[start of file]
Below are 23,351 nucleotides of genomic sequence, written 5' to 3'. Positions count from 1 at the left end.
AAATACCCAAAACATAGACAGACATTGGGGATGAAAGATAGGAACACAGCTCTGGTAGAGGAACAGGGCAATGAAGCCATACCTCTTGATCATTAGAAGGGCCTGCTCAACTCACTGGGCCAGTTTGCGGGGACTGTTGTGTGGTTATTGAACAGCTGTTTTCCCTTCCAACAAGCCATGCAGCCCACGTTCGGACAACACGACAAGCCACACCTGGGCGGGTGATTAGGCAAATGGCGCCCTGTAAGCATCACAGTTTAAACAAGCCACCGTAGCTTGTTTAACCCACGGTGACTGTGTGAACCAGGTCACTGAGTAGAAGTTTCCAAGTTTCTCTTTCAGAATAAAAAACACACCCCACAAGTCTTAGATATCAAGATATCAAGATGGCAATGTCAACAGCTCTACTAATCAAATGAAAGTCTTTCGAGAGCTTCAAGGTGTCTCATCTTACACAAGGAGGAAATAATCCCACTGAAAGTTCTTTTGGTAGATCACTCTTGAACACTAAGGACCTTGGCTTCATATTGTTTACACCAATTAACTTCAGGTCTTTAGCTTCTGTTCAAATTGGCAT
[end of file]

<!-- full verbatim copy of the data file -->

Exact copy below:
Below are 23,351 nucleotides of genomic sequence, written 5' to 3'. Positions count from 1 at the left end.
AAATACCCAAAACATAGACAGACATTGGGGATGAAAGATAGGAACACAGCTCTGGTAGAGGAACAGGGCAATGAAGCCATACCTCTTGATCATTAGAAGGGCCTGCTCAACTCACTGGGCCAGTTTGCGGGGACTGTTGTGTGGTTATTGAACAGCTGTTTTCCCTTCCAACAAGCCATGCAGCCCACGTTCGGACAACACGACAAGCCACACCTGGGCGGGTGATTAGGCAAATGGCGCCCTGTAAGCATCACAGTTTAAACAAGCCACCGTAGCTTGTTTAACCCACGGTGACTGTGTGAACCAGGTCACTGAGTAGAAGTTTCCAAGTTTCTCTTTCAGAATAAAAAACACACCCCACAAGTCTTAGATATCAAGATATCAAGATGGCAATGTCAACAGCTCTACTAATCAAATGAAAGTCTTTCGAGAGCTTCAAGGTGTCTCATCTTACACAAGGAGGAAATAATCCCACTGAAAGTTCTTTTGGTAGATCACTCTTGAACACTAAGGACCTTGGCTTCATATTGTTTACACCAATTAACTTCAGGTCTTTAGCTTCTGTTCAAATTGGCAT